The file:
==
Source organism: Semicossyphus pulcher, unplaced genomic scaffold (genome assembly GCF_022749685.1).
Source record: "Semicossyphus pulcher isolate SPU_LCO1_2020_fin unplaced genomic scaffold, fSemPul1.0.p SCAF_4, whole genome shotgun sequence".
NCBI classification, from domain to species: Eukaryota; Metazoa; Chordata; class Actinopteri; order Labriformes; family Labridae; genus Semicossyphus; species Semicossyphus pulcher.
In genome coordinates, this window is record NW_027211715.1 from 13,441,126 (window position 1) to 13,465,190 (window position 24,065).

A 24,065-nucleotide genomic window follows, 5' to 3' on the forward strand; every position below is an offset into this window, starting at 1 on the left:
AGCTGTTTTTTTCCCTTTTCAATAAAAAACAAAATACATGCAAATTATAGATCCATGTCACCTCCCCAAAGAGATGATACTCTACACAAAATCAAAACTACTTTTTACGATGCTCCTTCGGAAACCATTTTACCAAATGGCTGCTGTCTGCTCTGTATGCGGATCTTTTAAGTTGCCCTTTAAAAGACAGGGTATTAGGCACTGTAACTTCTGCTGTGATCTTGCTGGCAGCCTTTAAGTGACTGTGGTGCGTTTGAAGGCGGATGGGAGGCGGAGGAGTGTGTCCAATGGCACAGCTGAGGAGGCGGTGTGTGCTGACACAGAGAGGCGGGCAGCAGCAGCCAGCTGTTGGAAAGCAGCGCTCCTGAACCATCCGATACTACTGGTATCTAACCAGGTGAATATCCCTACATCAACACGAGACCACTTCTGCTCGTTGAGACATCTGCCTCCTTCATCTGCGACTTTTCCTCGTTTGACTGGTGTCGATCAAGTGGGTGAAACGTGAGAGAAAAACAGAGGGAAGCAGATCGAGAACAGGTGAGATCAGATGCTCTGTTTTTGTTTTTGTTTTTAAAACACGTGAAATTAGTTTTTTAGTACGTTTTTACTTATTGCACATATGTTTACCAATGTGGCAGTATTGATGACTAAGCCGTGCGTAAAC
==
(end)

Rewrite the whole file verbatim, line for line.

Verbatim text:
Source organism: Semicossyphus pulcher, unplaced genomic scaffold (genome assembly GCF_022749685.1).
Source record: "Semicossyphus pulcher isolate SPU_LCO1_2020_fin unplaced genomic scaffold, fSemPul1.0.p SCAF_4, whole genome shotgun sequence".
NCBI classification, from domain to species: Eukaryota; Metazoa; Chordata; class Actinopteri; order Labriformes; family Labridae; genus Semicossyphus; species Semicossyphus pulcher.
In genome coordinates, this window is record NW_027211715.1 from 13,441,126 (window position 1) to 13,465,190 (window position 24,065).

A 24,065-nucleotide genomic window follows, 5' to 3' on the forward strand; every position below is an offset into this window, starting at 1 on the left:
AGCTGTTTTTTTCCCTTTTCAATAAAAAACAAAATACATGCAAATTATAGATCCATGTCACCTCCCCAAAGAGATGATACTCTACACAAAATCAAAACTACTTTTTACGATGCTCCTTCGGAAACCATTTTACCAAATGGCTGCTGTCTGCTCTGTATGCGGATCTTTTAAGTTGCCCTTTAAAAGACAGGGTATTAGGCACTGTAACTTCTGCTGTGATCTTGCTGGCAGCCTTTAAGTGACTGTGGTGCGTTTGAAGGCGGATGGGAGGCGGAGGAGTGTGTCCAATGGCACAGCTGAGGAGGCGGTGTGTGCTGACACAGAGAGGCGGGCAGCAGCAGCCAGCTGTTGGAAAGCAGCGCTCCTGAACCATCCGATACTACTGGTATCTAACCAGGTGAATATCCCTACATCAACACGAGACCACTTCTGCTCGTTGAGACATCTGCCTCCTTCATCTGCGACTTTTCCTCGTTTGACTGGTGTCGATCAAGTGGGTGAAACGTGAGAGAAAAACAGAGGGAAGCAGATCGAGAACAGGTGAGATCAGATGCTCTGTTTTTGTTTTTGTTTTTAAAACACGTGAAATTAGTTTTTTAGTACGTTTTTACTTATTGCACATATGTTTACCAATGTGGCAGTATTGATGACTAAGCCGTGCGTAAAC